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Culture news, 18.09.2007 15:51

Big Beasts To Roam in New City Zoo

peacock_at_the_zoo By Irina Titova

Staff Writer

Photo by Alexandra Zavalina

At least five elephants, a herd of zebras and thousands more animals from St. Petersburg’s zoo will find a new spacious home near the Yuntolovsky reserve by 2011.

A decision on the construction of the new zoo in the Primorsky district was announced by Governor Valentina Matviyenko last week at a meeting of City Hall.

“It should be done in such a way that the animals will be living not in ‘communal apartments’ [cramped multi-family residences common in downtown St. Petersburg] but in luxurious separate accommodation,” Matvienko said. That way, she said “we can watch them with pleasure.”

“The city needs a zoo that is part of nature and not the one trapped in the center of the city,” she said.

The old zoo, still known as the Leningrad Zoo and located near Peter and Paul Fortress, will remain open to house small animals and an educational center on ecology, said Galina Afanasyeva, scientific secretary of the zoo.

The new zoo will occupy 300 hectares of land compared to 7.3 hectares at the current zoo. The bigger space will allow for the enlargement of the animal collection from the current 2,000 individual animals to 8,000 representing 1,500 species as opposed to the current 400, Afanasyeva said.

“The limited space of the current zoo prevents us from providing the natural way of life for many of our animals. Big animals need much more space to be able to walk longer distances. Besides, many of them need to live in herds whereas our current space allows us to have only one representative of a species,” she said.

“In the old zoo there is just one zebra whereas in nature these animals live in herds. When the zoo moves to its new location the zoo plans to buy the whole herd of zebras,” Afanasyeva said.

The bigger space will also allow the zoo to finally keep elephants, a long-held dream for the city’s children. The zoo plans to have at least five elephants — four female and one male — to simulate the feeling of being in a herd, Afanasyeva said.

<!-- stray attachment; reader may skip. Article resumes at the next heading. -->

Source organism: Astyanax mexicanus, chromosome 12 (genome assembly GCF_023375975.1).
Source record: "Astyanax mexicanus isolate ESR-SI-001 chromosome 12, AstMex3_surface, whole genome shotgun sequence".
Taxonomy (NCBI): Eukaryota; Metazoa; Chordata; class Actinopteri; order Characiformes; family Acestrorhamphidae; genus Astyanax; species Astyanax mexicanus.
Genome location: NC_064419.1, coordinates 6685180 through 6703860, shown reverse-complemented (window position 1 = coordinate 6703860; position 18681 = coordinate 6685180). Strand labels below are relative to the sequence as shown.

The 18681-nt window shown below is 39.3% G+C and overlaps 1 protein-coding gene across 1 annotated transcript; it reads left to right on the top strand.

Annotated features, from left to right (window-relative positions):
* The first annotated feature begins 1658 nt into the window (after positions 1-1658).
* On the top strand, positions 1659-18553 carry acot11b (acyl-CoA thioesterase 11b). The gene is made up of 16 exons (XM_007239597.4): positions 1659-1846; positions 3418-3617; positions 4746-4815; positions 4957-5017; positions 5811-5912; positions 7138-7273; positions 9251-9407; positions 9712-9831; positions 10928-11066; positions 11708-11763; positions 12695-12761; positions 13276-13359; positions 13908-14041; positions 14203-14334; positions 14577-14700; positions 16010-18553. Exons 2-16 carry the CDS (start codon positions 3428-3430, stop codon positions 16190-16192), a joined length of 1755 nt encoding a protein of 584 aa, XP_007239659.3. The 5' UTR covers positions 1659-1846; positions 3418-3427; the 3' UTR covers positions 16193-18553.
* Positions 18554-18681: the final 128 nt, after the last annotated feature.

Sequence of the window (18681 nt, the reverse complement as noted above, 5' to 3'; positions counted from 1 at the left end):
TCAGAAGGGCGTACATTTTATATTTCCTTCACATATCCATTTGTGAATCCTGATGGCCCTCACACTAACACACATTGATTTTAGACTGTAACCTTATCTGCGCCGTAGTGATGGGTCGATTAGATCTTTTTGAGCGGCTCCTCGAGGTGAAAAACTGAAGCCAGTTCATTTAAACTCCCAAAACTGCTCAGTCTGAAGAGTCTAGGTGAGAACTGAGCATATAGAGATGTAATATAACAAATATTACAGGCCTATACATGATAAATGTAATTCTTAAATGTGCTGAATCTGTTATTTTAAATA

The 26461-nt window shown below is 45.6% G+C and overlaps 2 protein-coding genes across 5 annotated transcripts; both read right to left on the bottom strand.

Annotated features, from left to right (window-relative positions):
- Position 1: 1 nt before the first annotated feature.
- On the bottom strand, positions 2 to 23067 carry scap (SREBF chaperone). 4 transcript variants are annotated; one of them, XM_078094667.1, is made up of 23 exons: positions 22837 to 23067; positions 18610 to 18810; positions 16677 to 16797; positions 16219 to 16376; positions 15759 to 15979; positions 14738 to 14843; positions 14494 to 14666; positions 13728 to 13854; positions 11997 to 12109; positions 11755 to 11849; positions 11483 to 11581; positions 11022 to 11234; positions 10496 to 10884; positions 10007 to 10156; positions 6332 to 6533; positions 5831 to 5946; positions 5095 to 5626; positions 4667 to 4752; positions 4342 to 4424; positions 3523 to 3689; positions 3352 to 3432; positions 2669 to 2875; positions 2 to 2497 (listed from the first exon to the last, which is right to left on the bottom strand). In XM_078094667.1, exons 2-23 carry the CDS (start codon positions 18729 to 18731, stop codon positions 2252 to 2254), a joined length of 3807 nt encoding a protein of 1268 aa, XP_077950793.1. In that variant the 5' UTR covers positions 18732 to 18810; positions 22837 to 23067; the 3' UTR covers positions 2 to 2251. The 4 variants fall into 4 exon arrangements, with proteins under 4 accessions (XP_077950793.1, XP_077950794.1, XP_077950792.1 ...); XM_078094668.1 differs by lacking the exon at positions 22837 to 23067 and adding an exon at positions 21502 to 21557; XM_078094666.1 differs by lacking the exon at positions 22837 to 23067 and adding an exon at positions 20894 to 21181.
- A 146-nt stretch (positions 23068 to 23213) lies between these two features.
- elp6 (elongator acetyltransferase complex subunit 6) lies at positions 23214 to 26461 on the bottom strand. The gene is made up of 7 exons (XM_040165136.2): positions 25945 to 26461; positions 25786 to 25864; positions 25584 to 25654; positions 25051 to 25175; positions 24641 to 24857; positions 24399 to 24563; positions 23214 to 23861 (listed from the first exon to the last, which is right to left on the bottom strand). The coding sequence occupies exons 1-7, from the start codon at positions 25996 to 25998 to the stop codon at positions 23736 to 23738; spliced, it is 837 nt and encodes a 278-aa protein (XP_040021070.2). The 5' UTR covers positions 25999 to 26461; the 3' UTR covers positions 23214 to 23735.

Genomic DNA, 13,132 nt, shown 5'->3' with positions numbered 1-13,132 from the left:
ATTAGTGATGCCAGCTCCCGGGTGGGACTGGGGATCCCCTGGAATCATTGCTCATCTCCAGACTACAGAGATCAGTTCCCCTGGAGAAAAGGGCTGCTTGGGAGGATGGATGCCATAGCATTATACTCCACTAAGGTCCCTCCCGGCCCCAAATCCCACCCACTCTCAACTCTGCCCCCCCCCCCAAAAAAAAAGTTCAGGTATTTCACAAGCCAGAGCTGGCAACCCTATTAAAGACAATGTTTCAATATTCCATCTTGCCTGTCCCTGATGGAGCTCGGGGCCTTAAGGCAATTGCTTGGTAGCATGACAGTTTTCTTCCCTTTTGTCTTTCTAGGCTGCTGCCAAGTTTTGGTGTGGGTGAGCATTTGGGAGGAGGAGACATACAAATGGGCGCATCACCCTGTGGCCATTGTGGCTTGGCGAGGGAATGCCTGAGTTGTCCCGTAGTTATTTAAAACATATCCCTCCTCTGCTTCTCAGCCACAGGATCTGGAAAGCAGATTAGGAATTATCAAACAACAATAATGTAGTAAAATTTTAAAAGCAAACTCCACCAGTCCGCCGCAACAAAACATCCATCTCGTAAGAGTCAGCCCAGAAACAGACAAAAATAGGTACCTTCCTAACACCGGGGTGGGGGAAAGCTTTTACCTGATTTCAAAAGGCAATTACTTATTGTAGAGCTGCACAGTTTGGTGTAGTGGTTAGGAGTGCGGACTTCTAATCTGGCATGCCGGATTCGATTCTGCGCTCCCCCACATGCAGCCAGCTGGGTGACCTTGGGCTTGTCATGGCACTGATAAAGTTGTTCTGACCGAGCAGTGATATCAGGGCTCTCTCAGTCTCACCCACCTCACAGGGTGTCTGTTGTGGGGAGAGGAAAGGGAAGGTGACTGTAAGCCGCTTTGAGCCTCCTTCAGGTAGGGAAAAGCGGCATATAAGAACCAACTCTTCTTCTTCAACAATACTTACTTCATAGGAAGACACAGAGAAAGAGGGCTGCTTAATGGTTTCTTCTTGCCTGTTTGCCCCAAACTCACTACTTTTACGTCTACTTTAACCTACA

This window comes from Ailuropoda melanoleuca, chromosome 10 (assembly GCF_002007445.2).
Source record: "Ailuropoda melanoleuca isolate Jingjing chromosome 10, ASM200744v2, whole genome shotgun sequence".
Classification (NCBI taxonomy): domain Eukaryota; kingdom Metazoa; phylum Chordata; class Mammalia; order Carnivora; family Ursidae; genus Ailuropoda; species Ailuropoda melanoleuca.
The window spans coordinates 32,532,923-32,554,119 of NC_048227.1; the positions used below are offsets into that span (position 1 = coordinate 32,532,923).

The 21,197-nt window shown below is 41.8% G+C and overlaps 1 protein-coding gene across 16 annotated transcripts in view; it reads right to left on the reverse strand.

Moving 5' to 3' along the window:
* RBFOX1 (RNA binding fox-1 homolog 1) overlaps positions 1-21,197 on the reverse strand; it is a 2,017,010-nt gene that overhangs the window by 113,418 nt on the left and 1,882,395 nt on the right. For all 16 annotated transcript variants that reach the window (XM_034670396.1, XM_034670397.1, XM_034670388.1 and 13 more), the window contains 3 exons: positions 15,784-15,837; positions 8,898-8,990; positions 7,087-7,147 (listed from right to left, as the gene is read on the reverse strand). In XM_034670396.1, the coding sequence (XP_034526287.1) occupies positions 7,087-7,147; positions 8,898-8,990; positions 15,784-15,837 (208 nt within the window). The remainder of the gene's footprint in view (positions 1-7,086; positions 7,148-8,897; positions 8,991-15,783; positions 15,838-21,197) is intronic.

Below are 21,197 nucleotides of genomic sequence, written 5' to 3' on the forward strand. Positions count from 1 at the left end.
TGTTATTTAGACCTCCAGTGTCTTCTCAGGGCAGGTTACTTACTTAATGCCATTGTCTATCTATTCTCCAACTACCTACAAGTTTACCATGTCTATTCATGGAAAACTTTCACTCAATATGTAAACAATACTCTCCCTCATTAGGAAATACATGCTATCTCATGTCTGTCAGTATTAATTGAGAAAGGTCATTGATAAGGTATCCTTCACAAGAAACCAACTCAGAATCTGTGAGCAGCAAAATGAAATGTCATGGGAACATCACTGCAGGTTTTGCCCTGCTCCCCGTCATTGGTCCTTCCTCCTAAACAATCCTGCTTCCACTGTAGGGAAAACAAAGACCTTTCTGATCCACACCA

“We also want to build a swimming pool for elephants,” she said.

Natalya Girgilyevich, assistant to the zoo’s director, said that at the new zoo they “want to show the animals from all over the world.”

“Plus we want to imitate the geographical conditions of where they live in the wild,” Girgilyevich said, adding that they may also organize a safari there.

The new zoo also plans to get rid of notorious cages and bars, Afanasyeva said.

“Strangely, animals don’t suffer that much because of the bars that surround them,” Girgilyevich said. “However, it’s often stress for many people to see animals behind the bars. Therefore we want to change the bars for pits and glass.”

While zoo workers and managers are said to be happy about the construction of the new zoo, there was still some controversy about its location, Afanasyeva said.

The city originally planned the new zoo for Olgino park, and zoo experts found the site suitable. But later the city changed its plans and switched the proposed location to territory near the Yuntolovo reserve.

Despite the zoo’s objections to the second site, the city has stuck to its its decision.

“We worried about Yuntolovo’s location because it’s swampy, and we fear that draining may take too much time. Besides, we are afraid the draining may hurt the climatic situation of Yuntolovo reserve. Secondly, the reserve hosts migrating birds, and we’ll always need to be on alert for bird flu,” Afanasyeva said.

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(c) 2000